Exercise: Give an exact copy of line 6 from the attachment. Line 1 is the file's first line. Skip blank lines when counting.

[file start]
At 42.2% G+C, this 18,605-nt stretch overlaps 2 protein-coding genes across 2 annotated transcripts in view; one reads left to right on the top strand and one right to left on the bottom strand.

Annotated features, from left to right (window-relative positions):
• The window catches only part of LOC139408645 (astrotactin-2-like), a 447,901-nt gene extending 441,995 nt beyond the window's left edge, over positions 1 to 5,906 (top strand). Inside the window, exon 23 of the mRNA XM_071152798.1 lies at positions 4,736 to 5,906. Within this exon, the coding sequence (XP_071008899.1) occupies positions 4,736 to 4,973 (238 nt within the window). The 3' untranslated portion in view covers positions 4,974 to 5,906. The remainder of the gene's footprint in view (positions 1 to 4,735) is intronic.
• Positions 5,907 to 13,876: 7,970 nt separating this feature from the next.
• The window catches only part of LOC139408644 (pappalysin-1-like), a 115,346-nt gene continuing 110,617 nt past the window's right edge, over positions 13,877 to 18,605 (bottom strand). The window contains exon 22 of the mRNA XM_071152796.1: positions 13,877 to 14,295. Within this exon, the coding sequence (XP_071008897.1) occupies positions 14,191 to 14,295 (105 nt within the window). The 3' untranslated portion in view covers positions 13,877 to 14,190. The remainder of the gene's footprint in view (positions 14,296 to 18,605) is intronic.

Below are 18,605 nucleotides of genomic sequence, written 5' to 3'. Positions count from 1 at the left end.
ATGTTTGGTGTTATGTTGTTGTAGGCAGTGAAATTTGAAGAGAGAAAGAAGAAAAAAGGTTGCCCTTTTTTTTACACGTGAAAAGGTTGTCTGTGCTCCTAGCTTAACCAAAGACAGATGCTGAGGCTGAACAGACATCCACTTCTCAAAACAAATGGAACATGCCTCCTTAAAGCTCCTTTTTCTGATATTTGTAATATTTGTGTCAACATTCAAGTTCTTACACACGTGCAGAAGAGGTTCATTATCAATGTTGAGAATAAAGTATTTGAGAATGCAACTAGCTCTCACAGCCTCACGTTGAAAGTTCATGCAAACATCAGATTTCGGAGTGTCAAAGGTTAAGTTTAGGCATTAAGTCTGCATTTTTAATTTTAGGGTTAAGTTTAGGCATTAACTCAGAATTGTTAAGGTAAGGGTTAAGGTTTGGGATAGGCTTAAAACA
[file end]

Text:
Below are 18,605 nucleotides of genomic sequence, written 5' to 3'. Positions count from 1 at the left end.